male prisoners. This can place additional pressure on important links with family.

We know that around 71 per cent of children in custody have been involved with,
or have been in the care of, social services before entering custody and that
less than 1 per cent of care leavers go to university. As the noble Lord, Lord
Low, mentioned earlier, a recent survey found that over 90 per cent of prisoners
had poor reading skills. These figures are of huge concern.

As Islington’s cabinet member for health and social care during my time
as a councillor, I was for a period responsible for the looked-after children
in the council’s care. As a corporate parent, I met regularly with young
people in our care, and I also did some mentoring. I was struck by something
that a young man who had spent most of his life in care said to me. He said:
“You”-meaning the council-”are my parents, and like other parents,
aren’t you supposed to make sure I get a good education and a job?”.
Of course, he was right.

Most of us who have children do all we can to ensure that they receive a good
education and then eventually take up meaningful employment and reach their
full potential. As the largest employer in the borough, as most councils are,
I pulled together a senior-level board of all departments and partners to work
together to improve the life chances of children and young people in our care.
The Corporate Parenting Board met monthly and required every council department
at the most senior level, and the council’s key partners, to set aside
apprenticeships and trainee posts for Islington’s care leavers. This project
was emulated by other councils across the country and proved to be quite groundbreaking
at the time.

To effect real change in the way that we deal with offenders we have to look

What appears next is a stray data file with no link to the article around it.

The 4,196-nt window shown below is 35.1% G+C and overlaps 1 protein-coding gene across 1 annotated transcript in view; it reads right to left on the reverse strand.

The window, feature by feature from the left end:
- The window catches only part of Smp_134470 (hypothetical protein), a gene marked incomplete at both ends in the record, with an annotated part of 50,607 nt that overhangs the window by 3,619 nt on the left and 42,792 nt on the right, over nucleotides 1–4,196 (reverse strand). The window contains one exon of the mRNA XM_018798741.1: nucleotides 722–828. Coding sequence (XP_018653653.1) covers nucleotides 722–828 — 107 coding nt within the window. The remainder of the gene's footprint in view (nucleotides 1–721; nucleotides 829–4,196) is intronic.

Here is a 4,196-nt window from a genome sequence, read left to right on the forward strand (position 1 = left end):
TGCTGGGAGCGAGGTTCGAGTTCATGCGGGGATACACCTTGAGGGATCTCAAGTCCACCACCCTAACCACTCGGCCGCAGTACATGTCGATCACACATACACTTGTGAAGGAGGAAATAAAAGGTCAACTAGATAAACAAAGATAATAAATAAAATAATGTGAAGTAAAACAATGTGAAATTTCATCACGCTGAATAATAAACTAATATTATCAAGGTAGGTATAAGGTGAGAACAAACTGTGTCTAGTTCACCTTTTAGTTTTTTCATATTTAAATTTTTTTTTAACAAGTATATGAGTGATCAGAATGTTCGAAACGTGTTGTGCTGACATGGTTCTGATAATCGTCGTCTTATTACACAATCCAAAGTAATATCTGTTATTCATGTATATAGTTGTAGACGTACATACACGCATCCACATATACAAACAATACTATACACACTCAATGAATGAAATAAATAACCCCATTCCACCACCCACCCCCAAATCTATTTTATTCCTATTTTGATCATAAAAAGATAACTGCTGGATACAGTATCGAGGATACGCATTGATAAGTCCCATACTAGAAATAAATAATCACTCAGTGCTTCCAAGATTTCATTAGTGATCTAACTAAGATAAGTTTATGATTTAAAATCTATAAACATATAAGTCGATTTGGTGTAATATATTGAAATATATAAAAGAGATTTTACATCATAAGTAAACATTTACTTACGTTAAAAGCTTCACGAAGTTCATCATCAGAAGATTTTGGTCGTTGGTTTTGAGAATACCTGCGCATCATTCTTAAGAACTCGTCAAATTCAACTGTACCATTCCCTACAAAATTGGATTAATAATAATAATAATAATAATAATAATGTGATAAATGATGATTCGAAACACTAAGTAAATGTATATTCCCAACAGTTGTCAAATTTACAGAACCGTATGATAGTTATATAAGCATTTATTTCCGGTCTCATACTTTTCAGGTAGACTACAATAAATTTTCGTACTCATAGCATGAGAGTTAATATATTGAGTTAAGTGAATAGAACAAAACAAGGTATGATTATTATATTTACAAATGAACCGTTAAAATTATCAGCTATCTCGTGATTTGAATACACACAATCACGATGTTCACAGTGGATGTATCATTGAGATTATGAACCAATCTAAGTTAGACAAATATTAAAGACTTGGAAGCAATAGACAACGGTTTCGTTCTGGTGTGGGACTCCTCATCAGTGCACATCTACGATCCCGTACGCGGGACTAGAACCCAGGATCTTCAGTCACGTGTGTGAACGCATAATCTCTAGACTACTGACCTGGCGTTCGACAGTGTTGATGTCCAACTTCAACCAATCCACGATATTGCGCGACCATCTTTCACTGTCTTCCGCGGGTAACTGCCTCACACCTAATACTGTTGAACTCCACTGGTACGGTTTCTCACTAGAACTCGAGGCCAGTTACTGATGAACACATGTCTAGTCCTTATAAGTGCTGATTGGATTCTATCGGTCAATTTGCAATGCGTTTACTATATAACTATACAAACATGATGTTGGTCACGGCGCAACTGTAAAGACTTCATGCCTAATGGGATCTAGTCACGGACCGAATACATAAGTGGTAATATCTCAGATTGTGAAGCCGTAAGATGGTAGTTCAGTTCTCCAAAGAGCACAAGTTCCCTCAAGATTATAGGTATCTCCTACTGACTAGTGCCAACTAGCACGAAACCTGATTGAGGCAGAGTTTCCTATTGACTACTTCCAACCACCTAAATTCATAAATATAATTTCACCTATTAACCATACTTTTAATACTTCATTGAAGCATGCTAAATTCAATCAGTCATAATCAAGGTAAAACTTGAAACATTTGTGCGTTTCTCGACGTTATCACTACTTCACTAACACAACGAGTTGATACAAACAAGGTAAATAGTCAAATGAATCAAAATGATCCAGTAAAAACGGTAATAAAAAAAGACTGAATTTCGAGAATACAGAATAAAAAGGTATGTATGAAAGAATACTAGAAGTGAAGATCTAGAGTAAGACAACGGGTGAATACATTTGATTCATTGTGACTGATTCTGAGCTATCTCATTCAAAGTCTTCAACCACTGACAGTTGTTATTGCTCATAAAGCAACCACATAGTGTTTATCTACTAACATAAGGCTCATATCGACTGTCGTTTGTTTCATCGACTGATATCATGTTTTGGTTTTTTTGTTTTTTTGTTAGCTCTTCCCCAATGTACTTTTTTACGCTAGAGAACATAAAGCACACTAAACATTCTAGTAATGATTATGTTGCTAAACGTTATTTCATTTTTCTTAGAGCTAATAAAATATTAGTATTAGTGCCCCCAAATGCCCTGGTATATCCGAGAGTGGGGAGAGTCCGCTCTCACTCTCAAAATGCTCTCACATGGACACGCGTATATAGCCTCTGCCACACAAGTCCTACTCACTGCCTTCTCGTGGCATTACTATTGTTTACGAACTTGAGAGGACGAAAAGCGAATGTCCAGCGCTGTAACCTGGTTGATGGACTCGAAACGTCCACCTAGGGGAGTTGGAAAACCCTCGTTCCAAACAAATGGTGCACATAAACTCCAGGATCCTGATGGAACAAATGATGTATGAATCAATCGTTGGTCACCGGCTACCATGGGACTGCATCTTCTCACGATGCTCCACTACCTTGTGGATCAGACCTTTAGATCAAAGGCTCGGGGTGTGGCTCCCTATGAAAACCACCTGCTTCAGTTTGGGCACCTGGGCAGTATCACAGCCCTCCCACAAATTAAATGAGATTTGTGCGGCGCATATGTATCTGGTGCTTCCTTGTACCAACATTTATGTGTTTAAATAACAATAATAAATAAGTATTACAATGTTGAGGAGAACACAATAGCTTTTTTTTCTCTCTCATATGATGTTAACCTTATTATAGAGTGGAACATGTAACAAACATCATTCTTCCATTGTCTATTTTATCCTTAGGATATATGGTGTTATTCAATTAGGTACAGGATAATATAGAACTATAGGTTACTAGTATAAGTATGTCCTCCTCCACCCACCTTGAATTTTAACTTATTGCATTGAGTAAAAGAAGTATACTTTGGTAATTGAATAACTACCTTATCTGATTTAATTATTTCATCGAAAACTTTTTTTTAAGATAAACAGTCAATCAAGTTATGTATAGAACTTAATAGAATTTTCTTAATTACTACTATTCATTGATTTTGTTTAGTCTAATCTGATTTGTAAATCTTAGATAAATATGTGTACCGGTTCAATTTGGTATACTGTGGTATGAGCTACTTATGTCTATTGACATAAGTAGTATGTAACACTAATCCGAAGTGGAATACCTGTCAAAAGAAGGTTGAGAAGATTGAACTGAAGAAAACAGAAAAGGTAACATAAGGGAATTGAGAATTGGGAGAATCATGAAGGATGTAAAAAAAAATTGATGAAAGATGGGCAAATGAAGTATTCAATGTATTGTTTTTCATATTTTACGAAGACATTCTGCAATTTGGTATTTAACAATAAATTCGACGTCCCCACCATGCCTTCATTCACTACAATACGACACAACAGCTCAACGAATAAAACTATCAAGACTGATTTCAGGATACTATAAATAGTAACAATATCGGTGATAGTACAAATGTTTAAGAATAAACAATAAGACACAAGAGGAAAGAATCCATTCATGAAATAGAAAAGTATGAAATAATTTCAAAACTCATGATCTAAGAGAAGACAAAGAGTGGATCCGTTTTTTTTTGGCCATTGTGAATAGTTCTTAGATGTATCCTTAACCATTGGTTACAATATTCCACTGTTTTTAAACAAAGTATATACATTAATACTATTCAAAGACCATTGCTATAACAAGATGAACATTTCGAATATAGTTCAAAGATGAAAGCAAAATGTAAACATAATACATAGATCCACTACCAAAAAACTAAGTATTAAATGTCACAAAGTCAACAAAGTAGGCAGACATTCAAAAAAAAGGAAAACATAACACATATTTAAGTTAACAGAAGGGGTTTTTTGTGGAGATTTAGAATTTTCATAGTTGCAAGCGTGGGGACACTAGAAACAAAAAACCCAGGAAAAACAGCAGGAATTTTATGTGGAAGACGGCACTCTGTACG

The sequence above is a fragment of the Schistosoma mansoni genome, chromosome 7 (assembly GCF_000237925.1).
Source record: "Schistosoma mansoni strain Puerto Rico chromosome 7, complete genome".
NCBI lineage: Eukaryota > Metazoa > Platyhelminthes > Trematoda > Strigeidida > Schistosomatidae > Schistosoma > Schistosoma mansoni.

at investing more in diversionary and preventive methods, not only for people
with mental health problems but for the way in which we as a society support
children who are placed into care. Too often I was told by the young people
in the council’s care that they felt that no one really cared. Of course
we are all too well aware that in the present climate there are pressures on
budgets and other restrictions that might prevent a more consistent approach
across the country, but society will end up paying one way or another. The cost
to the public purse for each prisoner is around £40,000 per annum and
the cost of a young person leaving the care system who ends up offending further
down the track is enormous. Is it not better to invest in that young person’s
education and training?

I believe that instead of expanding prisons we should be looking at meaningful
ways to reduce the prison population. Mental health trusts in partnership with
local authorities should be compelled to allocate adequate resources to treatment
and to divert offenders with mental health and drug and alcohol problems to
those appropriate healthcare services. Reoffending would surely be reduced with
investment in increasing literacy skills. Practical and consistent rehabilitation
is surely a better investment.

This is one special woman who makes history by becoming the first senior Muslim
politician of Turkish origin. She is a good friend of OBV and resolute race equality